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Home is where the yards are

Posted: 3 a.m.

Kenny Watson may have more yards per carry, but Rudi Johnson has more memories per home game than anybody on this team.

Maybe more than any other Bengal, Johnson feeds off the Paul Brown Stadium crowd and maybe, just maybe, a few choruses of "Rudi, Rudi" will lift the Bengals' running out of the abyss that is 3.5 yards per carry.

"I haven't been home yet; every home game I've had to watch," said Johnson after Wednesday's practice. "I'm really looking forward to getting out there and having the crowd with me."

Asked if there is anything different about his game, Johnson insists no and says, '"You see it. Tape doesn't lie." Well, then neither do the numbers.

Since his breakout game, that 100-yard game Oct. 26, 2003 against Seattle made possible by a car wreck that delayed Corey Dillon, the notoriously tardy Johnson has been right on time at PBS. In 30 straight home games since, Johnson averaged 98 yards per game until the hamstring injury took him out of the October games in Cincinnati against New England, the Jets and Pittsburgh.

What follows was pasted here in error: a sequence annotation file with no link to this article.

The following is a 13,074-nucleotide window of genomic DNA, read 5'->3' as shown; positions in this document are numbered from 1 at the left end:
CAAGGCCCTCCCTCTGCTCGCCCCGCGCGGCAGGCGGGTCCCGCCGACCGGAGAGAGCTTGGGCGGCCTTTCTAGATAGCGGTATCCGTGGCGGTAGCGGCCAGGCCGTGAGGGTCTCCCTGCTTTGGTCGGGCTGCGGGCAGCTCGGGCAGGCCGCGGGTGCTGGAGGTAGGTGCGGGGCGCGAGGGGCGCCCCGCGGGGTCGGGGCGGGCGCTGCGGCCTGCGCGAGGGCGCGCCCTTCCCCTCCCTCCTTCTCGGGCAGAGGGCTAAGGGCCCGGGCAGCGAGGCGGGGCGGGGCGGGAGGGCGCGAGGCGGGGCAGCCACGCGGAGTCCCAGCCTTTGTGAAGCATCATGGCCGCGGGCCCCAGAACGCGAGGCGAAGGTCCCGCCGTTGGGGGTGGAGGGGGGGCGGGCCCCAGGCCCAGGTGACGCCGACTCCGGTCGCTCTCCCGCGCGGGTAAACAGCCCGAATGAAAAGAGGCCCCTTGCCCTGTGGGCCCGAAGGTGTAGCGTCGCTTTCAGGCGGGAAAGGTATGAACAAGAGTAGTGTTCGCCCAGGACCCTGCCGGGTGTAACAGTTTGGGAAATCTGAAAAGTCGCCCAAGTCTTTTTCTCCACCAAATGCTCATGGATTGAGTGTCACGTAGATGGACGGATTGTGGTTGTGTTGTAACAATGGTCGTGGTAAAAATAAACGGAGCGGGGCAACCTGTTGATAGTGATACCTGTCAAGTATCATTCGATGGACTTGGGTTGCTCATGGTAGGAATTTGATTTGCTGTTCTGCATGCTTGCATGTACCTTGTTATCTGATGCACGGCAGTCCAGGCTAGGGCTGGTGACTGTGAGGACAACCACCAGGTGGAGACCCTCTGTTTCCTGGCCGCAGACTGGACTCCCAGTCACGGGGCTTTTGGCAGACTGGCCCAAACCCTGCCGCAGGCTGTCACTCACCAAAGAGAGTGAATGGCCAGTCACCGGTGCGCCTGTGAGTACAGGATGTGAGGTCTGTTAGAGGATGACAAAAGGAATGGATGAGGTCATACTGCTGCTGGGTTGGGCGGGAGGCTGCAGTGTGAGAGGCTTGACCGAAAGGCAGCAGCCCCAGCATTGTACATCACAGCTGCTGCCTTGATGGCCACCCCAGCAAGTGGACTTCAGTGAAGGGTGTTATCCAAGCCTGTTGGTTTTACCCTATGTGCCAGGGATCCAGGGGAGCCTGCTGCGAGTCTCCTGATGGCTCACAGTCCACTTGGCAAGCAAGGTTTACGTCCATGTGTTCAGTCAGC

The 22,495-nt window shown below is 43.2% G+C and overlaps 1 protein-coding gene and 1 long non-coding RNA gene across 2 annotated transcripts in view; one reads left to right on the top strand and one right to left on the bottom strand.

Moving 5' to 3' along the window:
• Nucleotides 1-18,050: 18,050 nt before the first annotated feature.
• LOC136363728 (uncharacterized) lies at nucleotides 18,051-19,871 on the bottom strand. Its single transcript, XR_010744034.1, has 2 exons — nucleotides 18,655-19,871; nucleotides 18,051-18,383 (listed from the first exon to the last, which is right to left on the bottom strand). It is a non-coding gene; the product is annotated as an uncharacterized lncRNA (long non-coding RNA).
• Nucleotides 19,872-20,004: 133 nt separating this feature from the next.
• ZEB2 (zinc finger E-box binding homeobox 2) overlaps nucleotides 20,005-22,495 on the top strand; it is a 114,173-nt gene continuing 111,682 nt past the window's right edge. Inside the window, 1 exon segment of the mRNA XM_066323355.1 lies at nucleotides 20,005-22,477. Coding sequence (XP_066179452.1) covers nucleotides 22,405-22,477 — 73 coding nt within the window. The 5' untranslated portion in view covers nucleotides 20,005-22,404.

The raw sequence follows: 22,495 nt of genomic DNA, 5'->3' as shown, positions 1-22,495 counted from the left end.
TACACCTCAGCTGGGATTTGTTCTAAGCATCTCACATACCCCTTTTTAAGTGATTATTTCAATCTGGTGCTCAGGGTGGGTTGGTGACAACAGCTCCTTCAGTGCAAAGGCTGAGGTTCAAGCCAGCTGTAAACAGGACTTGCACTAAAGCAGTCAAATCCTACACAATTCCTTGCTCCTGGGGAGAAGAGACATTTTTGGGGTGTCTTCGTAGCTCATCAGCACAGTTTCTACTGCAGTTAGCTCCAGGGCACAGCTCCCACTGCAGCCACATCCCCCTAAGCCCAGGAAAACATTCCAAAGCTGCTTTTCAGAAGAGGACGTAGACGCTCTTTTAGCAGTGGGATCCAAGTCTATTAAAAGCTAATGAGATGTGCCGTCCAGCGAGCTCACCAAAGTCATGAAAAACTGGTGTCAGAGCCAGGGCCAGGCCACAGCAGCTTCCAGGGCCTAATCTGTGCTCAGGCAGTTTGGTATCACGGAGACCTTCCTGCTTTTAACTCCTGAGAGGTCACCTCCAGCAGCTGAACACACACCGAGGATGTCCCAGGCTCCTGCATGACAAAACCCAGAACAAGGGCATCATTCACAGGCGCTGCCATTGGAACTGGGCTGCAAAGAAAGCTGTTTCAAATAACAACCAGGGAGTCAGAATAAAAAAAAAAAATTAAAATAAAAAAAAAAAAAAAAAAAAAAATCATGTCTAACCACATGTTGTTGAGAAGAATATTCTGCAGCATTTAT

But in the 34 road games he has played since that Seattle game, he has averaged just 69 yards. And the only time he has played at home this year is the opener in the victory over Baltimore when he had 50 yards on 18 carries , which these days is a veritable feast.

Since his 118-yard effort in Cleveland in the second game of the year, Johnson injured his hamstring and since has 74 yards on 52 carries.

While Watson has piled up 4.4 yards per carry to Johnson's 2.6 for the season, there is an increasing buzz for Watson to get the job. But there appears to be no move afoot to make a move.

And although Chris Perry continues to get more work in practice on the physically unable to perform (PUP) list , all signs point to him coming back in two weeks against Tennessee, exactly 364 days after he dislocated his ankle.

He should help the running game but when asked if he'll have the same speed, Perry said, "If I'm not, then I shouldn't come back. I do feel better than last week."


Rudi Johnson

Johnson's coaches and teammates are hesitant to lay the woes of the running game solely at his feet after his 46 yards on 22 carries Sunday in Baltimore.